Summer Round Redux

 

SUMMER ARRIVES TODAY, FRIDAY JUNE THE 21st, and most of the Northeast of these United States will be wallowing this weekend in bright sunshine under cerulean skies after consecutive days  of spotty rain and threatening clouds – all to the enjoyment of its outdoor-loving citizenry!

Reading Abbey
Sumer Is Icumen In is a traditional English round, or a musical composition in which two or more voices sing exactly the same melody but nevertheless fit harmoniously together. It is possibly the oldest such example in existence of counterpoint, which is the relationship between two or more voices. The title might be translated as “Summer has come in” or “Summer has arrived”.
The song is composed in the Wessex dialect of Middle English. Although the composer’s identity is unknown today, it may have been W. de Wycombe.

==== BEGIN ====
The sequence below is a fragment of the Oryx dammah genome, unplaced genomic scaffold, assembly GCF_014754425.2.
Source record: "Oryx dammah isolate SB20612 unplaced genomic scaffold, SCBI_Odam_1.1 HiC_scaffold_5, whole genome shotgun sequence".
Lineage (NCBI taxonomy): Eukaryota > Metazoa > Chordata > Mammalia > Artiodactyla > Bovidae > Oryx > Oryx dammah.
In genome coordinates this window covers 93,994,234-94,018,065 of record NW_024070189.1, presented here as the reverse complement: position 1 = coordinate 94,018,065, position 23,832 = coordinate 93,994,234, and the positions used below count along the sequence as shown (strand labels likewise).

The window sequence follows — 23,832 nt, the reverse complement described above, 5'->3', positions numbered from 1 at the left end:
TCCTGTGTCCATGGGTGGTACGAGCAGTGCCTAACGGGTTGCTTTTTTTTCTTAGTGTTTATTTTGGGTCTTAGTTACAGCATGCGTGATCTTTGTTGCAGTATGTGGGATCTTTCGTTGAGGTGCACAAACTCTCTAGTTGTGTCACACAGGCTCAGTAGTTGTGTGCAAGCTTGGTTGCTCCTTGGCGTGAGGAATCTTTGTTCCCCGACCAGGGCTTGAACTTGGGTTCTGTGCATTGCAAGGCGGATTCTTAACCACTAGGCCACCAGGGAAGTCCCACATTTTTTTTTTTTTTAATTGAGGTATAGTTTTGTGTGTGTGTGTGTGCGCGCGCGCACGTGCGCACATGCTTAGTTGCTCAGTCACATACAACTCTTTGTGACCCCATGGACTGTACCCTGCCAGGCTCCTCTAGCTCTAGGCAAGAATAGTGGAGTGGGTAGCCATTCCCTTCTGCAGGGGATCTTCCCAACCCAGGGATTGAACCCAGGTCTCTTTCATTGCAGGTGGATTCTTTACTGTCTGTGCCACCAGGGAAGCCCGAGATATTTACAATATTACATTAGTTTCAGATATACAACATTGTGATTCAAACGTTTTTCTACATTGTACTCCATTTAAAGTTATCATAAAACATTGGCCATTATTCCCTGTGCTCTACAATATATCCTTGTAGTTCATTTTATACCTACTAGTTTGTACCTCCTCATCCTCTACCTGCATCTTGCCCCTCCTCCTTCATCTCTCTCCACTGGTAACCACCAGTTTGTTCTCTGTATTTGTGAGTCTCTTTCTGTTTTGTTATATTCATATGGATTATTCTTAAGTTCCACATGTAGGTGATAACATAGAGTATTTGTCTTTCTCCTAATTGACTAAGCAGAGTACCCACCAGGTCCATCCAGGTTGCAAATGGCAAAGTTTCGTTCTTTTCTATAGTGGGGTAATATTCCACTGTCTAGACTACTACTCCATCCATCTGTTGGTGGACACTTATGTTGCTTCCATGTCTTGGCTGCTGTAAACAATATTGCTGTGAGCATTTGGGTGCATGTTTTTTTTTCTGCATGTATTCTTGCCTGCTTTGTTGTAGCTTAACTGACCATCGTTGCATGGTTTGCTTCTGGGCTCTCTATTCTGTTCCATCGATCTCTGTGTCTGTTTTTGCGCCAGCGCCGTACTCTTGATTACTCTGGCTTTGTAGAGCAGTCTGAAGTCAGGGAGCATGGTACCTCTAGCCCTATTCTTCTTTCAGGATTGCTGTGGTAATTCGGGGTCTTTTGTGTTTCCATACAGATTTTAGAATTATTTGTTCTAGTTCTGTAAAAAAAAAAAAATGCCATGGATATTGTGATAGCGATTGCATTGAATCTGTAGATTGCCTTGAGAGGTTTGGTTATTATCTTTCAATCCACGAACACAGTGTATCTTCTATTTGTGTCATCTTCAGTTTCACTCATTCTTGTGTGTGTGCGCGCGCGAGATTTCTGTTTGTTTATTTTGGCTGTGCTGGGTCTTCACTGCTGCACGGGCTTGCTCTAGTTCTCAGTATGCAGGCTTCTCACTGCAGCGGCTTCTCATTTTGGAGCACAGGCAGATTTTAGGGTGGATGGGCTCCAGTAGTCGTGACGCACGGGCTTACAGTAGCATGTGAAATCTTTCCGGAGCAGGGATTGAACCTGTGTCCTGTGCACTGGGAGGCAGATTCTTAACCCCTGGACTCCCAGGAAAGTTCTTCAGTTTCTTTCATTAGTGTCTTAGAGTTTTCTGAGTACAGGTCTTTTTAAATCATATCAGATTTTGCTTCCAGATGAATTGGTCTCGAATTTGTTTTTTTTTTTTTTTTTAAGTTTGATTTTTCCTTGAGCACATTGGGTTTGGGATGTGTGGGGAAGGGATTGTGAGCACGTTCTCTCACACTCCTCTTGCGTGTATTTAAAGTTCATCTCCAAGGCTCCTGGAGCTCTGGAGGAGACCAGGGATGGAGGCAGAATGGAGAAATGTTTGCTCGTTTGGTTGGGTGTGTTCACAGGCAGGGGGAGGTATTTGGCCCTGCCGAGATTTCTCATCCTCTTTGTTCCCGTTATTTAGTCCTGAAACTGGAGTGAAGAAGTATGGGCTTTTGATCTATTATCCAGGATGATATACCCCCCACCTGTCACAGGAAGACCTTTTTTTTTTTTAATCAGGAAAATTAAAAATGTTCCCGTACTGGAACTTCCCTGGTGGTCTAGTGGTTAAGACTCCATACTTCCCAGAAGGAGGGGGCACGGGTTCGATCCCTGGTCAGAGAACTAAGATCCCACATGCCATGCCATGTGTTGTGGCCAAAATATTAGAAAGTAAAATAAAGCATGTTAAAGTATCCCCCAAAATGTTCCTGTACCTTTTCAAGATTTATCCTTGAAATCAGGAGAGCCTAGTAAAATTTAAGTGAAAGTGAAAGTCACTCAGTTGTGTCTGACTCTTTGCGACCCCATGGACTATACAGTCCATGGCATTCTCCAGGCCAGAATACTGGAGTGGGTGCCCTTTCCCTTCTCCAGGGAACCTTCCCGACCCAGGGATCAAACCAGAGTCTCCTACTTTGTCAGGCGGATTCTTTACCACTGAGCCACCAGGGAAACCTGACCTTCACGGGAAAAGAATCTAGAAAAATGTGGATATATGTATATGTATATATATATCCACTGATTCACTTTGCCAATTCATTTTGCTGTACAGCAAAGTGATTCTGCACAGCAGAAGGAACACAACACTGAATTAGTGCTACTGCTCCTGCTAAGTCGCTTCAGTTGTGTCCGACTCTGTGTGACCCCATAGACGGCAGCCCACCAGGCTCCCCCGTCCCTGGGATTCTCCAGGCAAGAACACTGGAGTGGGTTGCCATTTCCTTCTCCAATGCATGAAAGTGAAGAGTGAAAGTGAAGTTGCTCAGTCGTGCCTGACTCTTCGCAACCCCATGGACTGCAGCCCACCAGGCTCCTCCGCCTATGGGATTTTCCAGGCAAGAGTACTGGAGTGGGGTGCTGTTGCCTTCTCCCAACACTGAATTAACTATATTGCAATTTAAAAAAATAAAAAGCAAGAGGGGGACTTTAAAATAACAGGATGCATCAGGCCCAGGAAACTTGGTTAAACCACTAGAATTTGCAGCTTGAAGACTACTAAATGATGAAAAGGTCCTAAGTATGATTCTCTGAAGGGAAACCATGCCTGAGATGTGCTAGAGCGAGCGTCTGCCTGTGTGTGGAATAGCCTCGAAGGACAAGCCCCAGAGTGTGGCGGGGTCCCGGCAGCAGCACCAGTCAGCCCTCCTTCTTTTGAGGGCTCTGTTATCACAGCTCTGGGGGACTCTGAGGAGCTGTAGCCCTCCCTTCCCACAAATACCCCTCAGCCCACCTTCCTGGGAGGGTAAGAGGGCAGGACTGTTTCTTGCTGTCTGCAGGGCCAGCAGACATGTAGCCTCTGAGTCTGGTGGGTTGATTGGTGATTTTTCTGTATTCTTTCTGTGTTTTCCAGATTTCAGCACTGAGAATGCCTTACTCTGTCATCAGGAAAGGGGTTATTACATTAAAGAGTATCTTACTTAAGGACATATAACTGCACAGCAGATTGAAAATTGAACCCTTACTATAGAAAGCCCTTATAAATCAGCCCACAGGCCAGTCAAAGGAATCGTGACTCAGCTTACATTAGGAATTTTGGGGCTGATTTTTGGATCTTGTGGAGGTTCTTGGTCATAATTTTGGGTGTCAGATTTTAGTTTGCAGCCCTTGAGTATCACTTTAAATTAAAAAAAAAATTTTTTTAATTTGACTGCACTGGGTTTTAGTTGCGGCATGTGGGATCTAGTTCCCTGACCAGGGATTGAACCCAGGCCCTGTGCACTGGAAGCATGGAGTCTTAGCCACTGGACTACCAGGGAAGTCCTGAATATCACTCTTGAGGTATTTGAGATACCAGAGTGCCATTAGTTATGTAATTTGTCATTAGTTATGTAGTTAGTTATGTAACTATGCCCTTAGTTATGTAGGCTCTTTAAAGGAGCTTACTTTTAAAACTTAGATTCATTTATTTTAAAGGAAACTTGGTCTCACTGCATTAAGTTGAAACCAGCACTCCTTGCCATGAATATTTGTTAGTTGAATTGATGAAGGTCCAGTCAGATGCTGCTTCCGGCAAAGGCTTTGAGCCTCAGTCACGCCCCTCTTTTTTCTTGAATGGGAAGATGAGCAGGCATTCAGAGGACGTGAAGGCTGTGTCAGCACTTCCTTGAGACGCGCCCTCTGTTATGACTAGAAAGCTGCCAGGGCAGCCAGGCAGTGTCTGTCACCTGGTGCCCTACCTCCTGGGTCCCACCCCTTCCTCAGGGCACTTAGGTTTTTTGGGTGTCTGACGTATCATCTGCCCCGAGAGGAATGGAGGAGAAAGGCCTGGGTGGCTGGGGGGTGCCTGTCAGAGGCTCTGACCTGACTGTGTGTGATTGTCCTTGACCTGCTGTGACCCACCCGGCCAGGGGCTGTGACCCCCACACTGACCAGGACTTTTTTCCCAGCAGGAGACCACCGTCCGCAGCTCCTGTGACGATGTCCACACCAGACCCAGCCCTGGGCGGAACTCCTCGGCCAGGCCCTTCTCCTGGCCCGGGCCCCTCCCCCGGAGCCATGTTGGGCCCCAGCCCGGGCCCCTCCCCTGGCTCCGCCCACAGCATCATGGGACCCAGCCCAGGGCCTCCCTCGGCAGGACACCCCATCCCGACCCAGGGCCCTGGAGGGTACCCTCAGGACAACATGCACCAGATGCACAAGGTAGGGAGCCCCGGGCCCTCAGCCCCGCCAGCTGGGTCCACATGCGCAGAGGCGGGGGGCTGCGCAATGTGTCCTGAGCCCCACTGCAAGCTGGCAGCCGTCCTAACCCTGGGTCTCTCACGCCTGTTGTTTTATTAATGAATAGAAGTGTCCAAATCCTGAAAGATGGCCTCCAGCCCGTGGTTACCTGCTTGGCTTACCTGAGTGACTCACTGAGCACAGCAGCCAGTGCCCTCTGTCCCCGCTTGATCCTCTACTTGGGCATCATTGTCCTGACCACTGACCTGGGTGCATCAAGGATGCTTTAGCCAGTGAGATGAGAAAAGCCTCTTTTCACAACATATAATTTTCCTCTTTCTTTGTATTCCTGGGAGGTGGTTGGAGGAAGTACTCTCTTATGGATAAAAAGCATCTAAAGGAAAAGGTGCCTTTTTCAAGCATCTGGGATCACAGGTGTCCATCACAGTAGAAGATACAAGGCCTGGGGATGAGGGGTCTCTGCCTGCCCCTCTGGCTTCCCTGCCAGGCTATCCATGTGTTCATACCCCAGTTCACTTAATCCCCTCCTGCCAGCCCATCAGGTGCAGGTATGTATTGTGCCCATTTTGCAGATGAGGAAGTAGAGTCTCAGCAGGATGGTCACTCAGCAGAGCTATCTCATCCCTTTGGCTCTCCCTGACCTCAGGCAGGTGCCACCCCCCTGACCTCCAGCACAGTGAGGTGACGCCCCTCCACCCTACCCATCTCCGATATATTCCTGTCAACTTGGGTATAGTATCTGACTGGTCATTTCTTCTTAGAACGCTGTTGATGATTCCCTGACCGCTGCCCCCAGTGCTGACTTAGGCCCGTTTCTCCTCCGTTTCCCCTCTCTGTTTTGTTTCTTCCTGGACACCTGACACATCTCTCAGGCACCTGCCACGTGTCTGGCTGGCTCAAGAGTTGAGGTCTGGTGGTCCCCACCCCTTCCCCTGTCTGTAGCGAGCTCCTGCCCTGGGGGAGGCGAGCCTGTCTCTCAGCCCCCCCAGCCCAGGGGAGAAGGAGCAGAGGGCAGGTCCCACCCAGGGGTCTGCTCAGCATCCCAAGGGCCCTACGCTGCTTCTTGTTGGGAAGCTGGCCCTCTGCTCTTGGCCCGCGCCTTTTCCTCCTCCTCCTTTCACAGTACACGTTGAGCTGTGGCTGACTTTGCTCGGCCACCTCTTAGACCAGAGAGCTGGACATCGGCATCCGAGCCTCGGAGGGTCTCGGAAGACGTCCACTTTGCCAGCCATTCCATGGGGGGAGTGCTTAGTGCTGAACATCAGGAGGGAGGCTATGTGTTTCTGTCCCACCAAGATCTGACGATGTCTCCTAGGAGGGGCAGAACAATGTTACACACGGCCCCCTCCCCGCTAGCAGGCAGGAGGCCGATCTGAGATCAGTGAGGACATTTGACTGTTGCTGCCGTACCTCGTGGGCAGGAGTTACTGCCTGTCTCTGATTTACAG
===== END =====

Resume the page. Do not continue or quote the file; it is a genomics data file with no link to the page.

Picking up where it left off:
Summer has arrived,
                        Loudly sing, Cuckoo!
                  The seed grows and the meadow blooms
                And the wood springs anew, Sing, Cuckoo!
        The ewe bleats after the lamb
     The cow lows after the calf.

    The bullock stirs, the stag farts,

Merrily sing, Cuckoo!

Cuckoo, cuckoo, well you sing, cuckoo;
Don’t you ever stop now,
Sing cuckoo now. Sing, Cuckoo.
Sing Cuckoo. Sing cuckoo now!
The round is sometimes known as the Reading Round because the manuscript comes from Reading Abbey, which was founded by Henry I in 1121 “for the salvation of my soul, and the souls of King William, my father, and of King William, my brother, and Queen Maud, my wife, and all my ancestors and successors.” The round may not have been written there, but it is the oldest piece of six-part polyphonic music, that is, music with two or more independent melodic voices. Its composer is anonymous, and it is estimated to date circa 1260. The manuscript – written in Middle English, extant between the late 11th and the late 15th century – is now at the British Library.
Reference: Diary of my ‘St. Paul’s Church: The Messenger July 2011’

 

 

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